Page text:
Study

Translocation as a conservation tool: site fidelity and movement of repatriated gopher tortoises (Gopherus plyphemus)

  • Published source details Tuberville T.D., Clark E.E., Buhlmann K.A., Gibbons J.W., , , & (2005) Translocation as a conservation tool: site fidelity and movement of repatriated gopher tortoises (Gopherus plyphemus). Animal Conservation, 8, 349-358.

Actions

This study is summarised as evidence for the following.

Action Category

Translocate reptiles away from threats: Tortoises, terrapins, side-necked & softshell turtles

Action Link
Reptile Conservation

Use holding pens or enclosures at release site prior to release of wild reptiles

Action Link
Reptile Conservation
  1. Translocate reptiles away from threats: Tortoises, terrapins, side-necked & softshell turtles

    A study in 2001–2003 in a mixed forest site in South Carolina, USA (Tuberville et al. 2005) found that most gopher tortoises Gopherus polyphemus translocated away from a development site survived at least one year after release. Thirty-four of 38 (86%) adult or sub-adult tortoises survived at least one year and the remaining four were lost within 15 days of release. More tortoises stayed at the released site when a release pen was used (9 months penning: 8 of 13, 62% stayed; 12 months penning: 11 of 12, 92% stayed) compared to when no pen was used (3 of 13, 23% stayed). In 2001, tortoises were collected from an industrial development site. Groups of 12–13 adults and sub-adults were assigned either to a soft release penning treatment (9 months or 12 months) or hard release (no penning). All release areas contained starter burrows. All turtles were released in 2002 and relocated in October–November 2002 and March–October 2003. Dispersers were retrieved and re-released at the release site.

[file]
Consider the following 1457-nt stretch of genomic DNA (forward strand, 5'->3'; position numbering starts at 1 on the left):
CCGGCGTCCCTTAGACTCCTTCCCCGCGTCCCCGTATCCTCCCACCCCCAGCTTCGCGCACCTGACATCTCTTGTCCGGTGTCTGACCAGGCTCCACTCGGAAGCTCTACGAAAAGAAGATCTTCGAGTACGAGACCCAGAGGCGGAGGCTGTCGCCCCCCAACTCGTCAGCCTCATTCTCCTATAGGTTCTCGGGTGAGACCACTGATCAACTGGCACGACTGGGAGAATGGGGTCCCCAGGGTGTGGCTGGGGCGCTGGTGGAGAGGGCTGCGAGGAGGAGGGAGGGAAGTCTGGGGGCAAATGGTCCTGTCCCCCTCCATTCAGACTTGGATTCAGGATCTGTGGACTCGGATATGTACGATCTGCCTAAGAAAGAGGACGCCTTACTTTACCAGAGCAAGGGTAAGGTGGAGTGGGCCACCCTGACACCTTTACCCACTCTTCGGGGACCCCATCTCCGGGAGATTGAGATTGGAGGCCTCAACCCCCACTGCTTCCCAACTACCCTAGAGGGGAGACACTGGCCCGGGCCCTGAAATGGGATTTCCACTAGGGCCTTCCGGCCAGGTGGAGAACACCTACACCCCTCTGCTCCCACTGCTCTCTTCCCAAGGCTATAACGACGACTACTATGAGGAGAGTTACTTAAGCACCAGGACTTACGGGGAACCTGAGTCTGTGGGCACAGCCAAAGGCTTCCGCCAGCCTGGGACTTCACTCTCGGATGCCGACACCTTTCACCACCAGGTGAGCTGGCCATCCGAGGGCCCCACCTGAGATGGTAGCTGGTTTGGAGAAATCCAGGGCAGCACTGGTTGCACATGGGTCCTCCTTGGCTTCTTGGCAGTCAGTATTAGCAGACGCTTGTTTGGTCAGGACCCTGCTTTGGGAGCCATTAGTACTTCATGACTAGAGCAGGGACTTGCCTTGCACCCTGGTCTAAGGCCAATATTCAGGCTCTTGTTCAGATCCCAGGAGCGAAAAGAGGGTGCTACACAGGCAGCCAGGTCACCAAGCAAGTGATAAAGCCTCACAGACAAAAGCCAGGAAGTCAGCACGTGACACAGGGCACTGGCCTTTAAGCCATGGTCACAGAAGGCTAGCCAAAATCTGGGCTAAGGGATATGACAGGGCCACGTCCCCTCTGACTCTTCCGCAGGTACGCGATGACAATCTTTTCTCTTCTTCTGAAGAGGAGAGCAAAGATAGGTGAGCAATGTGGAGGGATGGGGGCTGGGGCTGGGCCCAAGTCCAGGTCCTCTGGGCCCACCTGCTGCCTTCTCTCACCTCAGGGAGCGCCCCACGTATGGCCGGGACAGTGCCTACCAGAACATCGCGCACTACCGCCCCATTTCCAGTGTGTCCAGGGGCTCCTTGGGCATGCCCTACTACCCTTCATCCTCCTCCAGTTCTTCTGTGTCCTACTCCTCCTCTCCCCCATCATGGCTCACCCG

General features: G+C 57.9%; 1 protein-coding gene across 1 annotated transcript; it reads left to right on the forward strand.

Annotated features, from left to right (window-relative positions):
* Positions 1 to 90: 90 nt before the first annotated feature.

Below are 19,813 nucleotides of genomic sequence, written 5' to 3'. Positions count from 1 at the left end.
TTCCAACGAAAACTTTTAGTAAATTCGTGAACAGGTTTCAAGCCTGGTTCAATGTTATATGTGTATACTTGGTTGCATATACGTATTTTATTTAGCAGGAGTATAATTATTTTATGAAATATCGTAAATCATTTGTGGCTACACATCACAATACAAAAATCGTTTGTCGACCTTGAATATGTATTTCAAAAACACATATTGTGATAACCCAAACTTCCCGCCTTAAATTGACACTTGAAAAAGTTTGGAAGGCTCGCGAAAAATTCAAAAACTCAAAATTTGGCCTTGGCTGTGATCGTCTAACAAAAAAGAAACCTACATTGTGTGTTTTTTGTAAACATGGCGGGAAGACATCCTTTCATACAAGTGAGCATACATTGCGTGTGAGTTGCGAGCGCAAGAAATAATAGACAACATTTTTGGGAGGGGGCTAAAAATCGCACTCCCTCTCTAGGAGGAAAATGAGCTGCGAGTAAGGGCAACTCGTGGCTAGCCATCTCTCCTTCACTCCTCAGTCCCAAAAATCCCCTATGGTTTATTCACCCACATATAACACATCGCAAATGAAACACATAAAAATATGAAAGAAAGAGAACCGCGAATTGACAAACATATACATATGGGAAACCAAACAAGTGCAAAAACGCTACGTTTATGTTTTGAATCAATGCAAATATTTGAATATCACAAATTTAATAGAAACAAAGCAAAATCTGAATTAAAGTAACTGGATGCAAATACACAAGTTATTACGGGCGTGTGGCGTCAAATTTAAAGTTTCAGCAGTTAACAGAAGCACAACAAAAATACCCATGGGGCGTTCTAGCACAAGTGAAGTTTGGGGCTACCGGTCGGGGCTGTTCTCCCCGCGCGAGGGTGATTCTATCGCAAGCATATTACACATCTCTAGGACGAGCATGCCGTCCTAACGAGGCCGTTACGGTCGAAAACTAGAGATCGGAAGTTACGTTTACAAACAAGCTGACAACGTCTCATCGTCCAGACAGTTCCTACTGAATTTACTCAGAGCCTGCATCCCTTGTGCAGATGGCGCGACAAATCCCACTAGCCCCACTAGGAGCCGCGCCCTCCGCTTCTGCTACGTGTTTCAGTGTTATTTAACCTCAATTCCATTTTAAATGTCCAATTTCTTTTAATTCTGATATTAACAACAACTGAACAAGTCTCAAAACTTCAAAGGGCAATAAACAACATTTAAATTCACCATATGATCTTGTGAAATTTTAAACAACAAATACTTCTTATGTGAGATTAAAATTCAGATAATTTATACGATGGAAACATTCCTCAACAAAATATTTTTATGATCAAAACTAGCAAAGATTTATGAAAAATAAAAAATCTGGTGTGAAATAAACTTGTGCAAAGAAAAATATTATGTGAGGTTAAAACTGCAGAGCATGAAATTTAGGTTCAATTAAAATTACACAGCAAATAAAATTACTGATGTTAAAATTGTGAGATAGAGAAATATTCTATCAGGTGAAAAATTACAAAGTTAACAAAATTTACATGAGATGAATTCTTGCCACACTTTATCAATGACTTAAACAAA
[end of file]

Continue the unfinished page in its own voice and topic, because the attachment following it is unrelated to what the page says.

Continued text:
(Summarised by: Maggie Watson, William Morgan)

  2. Use holding pens or enclosures at release site prior to release of wild reptiles

    A controlled study in 2001–2003 in a mixed forest site in South Carolina, USA (Tuberville et al. 2005) found that releasing translocated gopher tortoises Gopherus polyphemus into a holding pen prior to release resulted in less dispersal away from the release site and smaller activity areas compared to when no holding pen was used.  More tortoises stayed at the released site when a release pen was used (9 months penning: 8 of 13, 62% stayed; 12 months penning: 11 of 12, 92% stayed) compared to when no pen was used (3 of 13, 23% stayed). In the year of release, tortoises held in pens for 12 months had smaller activity areas (2 ha) than those held for nine months (37 ha) or not held at all (94 ha), whereas in the year after release, activity areas were similar for all groups (5–40 ha). In 2001, tortoises were collected from an industrial development site. Groups of 12–13 adults and sub-adults were assigned either to a ‘soft release’ penning treatment (9 months or 12 months) or ‘hard release’ (no penning). All release areas contained 24 starter burrows. All turtles were released in 2002 and relocated in October–November 2002 and March–October 2003. Dispersers were retrieved and re-released at the release site.

    (Summarised by: Maggie Watson, William Morgan)

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